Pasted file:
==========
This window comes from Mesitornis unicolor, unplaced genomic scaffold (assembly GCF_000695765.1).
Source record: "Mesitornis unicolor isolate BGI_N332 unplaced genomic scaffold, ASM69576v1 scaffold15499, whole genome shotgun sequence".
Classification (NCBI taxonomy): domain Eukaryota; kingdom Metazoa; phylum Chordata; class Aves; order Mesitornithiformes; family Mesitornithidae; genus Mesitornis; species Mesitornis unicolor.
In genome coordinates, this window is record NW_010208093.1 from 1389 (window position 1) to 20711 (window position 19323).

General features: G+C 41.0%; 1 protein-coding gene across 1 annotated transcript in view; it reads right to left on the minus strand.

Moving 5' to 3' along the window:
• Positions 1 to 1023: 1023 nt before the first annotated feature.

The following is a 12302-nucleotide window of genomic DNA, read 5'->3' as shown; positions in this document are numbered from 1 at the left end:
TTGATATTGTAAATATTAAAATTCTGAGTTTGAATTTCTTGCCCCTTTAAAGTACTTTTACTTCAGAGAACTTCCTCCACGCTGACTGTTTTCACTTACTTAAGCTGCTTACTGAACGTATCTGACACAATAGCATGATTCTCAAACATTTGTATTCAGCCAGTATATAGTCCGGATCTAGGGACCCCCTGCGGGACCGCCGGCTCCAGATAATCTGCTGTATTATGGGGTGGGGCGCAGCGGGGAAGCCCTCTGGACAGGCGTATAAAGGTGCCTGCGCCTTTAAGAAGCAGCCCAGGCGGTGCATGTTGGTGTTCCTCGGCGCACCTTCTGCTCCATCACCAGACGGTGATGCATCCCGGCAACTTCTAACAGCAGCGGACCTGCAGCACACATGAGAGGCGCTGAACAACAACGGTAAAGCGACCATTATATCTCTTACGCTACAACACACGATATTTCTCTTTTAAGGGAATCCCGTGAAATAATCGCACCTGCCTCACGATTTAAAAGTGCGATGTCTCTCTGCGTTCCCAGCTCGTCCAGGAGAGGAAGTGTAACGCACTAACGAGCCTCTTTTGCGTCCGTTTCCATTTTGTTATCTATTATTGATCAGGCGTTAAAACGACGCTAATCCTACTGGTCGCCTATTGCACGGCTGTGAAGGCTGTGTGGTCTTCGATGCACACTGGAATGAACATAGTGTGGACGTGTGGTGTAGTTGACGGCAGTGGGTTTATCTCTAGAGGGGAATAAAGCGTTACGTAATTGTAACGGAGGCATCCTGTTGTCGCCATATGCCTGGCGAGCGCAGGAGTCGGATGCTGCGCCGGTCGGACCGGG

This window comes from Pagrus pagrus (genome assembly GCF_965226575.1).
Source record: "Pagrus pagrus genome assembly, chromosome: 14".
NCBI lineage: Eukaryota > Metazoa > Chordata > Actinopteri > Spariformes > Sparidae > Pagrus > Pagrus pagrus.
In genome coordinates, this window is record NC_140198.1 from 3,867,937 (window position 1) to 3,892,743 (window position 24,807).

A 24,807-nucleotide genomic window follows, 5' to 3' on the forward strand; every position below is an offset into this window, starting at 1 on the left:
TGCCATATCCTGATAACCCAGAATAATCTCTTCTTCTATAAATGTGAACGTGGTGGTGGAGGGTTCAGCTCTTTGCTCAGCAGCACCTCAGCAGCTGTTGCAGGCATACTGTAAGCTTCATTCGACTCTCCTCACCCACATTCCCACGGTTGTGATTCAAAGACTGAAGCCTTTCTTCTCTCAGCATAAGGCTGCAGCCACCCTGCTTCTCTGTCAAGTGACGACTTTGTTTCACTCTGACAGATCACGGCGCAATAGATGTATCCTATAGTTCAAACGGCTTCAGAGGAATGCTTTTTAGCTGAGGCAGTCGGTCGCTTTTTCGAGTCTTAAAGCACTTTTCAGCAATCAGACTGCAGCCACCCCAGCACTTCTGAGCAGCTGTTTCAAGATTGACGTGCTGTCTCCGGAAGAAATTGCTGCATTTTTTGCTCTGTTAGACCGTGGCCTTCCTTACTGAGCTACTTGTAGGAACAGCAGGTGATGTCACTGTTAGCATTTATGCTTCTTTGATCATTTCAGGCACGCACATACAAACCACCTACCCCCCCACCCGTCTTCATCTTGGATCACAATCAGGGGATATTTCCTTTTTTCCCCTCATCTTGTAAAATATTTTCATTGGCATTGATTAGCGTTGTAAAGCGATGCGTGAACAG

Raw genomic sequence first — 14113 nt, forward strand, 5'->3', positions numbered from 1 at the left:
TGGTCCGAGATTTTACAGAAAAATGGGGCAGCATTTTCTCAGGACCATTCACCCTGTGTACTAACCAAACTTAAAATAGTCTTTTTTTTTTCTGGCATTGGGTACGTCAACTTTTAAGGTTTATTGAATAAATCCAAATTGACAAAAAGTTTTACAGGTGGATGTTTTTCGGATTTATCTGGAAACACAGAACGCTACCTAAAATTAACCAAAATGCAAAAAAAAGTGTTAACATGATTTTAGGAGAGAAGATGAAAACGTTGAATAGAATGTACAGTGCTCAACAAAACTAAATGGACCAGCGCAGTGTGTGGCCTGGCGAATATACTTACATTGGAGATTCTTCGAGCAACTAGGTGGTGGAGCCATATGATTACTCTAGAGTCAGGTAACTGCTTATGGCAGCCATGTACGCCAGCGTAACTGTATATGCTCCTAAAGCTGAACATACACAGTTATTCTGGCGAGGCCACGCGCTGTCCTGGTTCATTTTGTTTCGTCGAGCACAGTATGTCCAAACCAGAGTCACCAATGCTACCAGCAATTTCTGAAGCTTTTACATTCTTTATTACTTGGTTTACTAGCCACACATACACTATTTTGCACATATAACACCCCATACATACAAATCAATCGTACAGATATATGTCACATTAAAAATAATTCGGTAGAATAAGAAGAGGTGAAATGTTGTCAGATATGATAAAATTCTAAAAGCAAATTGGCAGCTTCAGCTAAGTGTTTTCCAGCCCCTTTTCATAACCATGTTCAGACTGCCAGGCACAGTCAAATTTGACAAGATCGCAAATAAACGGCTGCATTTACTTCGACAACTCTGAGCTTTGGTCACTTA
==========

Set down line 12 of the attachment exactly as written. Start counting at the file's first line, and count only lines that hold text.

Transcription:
NCBI lineage: Eukaryota > Metazoa > Chordata > Actinopteri > Spariformes > Sparidae > Pagrus > Pagrus pagrus.